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March 11

Yoga for Fertility 101

By Erin McCollough 

If you are looking for ways to improve your fertility and pregnancy outcomes while trying to conceive, yoga may be something for you. Yoga originates from ancient India and is a practice that brings mind and body together. In fact, the word yoga is derived from the ancient Sanskrit word “yuji,” meaning yoke or union.

While the practice of yoga is ancient, modern science has begun to recognize and validate much of its supposed benefits over the past few decades. Due to its myriad of benefits, yoga caught the eye of reproductive specialists and has been looked at closely for its potential to improve fertility in men and women.

In this article, we will explore the specific benefits of incorporating yoga into your fertility treatment plan, research that explores how yoga may work to improve fertility, fertility-specific yoga poses, things to keep in mind whether you’re trying naturally or pursuing IUI or IVF treatments, as well as some additional resources and where to find a fertility specific yoga instructor.

Is Yoga Good for Fertility?

Yes!

One study shows that women with infertility who engage in stress reduction and lifestyle-enhancing practices experience significantly higher pregnancy rates than women who do not learn such skills. In this study, those who participated in the mind-body yoga for fertility intervention had a success rate of 52% compared to only 20% for the control group.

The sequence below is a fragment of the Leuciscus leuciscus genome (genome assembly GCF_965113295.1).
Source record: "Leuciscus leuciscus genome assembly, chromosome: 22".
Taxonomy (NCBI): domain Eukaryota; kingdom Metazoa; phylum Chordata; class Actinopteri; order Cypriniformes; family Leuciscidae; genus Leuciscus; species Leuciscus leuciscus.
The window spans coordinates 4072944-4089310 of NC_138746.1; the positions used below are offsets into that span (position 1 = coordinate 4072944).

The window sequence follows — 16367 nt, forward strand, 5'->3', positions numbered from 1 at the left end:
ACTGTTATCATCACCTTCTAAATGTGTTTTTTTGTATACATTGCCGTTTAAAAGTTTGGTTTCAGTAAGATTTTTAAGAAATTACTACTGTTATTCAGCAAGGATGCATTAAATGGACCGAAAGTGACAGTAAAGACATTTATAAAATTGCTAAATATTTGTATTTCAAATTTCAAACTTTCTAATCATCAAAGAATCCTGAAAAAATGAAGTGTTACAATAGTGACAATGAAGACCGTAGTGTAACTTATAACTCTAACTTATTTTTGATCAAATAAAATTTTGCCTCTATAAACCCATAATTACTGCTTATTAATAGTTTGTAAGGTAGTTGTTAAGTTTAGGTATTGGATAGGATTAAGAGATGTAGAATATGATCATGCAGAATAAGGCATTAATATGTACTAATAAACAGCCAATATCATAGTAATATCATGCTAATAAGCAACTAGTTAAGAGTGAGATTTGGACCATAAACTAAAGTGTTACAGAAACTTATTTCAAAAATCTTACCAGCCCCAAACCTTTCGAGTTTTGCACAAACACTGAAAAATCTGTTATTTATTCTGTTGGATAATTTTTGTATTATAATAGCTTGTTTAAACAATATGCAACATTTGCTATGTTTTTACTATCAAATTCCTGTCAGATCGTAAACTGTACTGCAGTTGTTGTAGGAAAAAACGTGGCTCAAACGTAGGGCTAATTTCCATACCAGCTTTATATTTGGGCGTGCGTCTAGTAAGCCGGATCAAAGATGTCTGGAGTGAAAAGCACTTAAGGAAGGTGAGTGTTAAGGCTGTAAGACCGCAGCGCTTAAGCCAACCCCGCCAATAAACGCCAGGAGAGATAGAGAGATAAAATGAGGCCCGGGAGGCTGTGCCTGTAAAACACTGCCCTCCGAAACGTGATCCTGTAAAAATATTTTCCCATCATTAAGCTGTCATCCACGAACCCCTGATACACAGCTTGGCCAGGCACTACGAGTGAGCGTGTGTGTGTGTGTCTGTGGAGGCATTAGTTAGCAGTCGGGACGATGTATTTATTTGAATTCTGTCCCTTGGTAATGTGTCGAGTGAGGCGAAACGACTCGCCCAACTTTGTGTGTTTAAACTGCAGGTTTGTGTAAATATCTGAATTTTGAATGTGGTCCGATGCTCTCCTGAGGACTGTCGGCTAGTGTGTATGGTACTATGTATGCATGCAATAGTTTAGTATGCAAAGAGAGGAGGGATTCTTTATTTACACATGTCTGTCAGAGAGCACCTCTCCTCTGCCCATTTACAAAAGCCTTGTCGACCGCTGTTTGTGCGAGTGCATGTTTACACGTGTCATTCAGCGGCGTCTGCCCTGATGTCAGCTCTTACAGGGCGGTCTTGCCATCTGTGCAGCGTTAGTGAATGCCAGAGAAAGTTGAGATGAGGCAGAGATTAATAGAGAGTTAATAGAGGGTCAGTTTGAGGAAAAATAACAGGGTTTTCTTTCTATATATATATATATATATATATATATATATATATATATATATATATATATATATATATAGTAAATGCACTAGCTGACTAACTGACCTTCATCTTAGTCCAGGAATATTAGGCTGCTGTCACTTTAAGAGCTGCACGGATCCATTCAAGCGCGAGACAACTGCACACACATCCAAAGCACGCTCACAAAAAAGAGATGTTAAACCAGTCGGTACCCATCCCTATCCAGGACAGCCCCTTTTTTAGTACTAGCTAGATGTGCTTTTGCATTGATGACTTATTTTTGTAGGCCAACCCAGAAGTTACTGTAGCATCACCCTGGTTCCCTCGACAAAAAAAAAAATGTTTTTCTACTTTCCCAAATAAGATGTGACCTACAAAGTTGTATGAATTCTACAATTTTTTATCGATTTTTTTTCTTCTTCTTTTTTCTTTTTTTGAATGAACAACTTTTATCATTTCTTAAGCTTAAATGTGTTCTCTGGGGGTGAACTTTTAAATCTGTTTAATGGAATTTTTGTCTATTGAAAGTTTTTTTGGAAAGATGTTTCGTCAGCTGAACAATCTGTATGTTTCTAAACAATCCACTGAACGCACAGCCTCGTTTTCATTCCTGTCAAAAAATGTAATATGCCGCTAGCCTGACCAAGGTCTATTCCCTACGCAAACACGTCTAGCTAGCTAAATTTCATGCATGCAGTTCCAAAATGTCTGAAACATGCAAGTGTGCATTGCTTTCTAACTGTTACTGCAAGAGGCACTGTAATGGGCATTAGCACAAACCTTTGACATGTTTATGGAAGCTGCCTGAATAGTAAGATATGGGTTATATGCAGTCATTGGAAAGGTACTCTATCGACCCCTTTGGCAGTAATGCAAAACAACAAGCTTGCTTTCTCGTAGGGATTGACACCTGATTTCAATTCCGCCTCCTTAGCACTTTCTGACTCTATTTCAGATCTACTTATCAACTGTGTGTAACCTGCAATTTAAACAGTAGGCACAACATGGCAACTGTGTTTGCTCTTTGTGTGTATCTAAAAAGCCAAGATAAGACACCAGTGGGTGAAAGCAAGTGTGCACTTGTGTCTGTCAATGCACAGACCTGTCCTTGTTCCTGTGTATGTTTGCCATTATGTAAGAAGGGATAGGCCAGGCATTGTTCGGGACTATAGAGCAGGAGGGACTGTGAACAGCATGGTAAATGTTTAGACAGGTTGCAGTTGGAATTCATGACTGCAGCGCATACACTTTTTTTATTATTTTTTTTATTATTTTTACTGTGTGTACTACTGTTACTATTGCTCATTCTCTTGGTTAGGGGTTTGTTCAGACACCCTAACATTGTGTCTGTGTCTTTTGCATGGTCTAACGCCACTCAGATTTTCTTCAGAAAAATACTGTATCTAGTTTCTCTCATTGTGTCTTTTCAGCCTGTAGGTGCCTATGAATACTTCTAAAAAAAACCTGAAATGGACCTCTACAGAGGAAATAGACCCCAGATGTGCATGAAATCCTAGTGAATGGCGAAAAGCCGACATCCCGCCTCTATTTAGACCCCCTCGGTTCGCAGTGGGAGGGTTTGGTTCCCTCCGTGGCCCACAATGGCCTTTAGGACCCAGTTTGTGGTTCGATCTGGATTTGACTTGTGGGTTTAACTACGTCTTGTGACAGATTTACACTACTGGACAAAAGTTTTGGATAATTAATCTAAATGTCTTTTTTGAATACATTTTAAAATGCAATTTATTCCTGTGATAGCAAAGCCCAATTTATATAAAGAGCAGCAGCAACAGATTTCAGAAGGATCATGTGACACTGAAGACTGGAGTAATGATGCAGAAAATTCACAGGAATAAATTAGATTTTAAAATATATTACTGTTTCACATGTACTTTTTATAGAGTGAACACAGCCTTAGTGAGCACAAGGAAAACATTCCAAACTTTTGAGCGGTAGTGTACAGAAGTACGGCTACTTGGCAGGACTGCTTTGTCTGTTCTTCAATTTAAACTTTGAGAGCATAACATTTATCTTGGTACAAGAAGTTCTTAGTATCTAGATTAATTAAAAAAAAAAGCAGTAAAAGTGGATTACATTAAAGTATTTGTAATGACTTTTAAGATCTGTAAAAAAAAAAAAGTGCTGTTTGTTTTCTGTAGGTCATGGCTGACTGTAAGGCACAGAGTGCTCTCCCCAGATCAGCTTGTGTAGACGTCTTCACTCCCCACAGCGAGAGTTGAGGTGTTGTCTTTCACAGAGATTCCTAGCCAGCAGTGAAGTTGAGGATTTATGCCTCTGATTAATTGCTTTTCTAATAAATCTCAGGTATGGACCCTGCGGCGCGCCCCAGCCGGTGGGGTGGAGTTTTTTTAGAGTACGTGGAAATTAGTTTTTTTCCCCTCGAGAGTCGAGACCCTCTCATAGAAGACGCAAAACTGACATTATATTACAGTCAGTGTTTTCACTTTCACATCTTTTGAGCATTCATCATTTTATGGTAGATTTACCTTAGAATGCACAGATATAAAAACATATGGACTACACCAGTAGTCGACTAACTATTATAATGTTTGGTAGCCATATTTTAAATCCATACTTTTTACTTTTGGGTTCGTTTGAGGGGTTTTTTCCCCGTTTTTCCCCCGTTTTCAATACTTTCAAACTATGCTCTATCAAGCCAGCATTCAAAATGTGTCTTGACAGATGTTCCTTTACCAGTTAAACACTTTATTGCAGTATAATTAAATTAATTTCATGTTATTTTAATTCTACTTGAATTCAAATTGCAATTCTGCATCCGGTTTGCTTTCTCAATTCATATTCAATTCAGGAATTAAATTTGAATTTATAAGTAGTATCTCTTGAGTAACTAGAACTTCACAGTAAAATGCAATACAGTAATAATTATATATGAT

How exactly could yoga improve success rates so much?

How Yoga Improves Fertility

It is believed that Yoga exerts its fertility-enhancing powers through a number of key mechanisms:

  • Stress Reduction
  • Anxiety Relief
  • Hormone Balancing
  • Reduced inflammation
  • Improved Bloodflow (aka nutrient deliver) to Reproductive Organs
  • Community

Stress Reduction

It’s well known that stress negatively affects fertility, but stress is almost inevitable when suffering from infertility.

Fortunately, yoga is an excellent stress reliever and has been shown to decrease the secretion of cortisol, the primary stress hormone.

In fact, one study shows that after only 3 months women had significantly lower levels of cortisol and experienced lower levels of anxiety, stress, fatigue, and depression.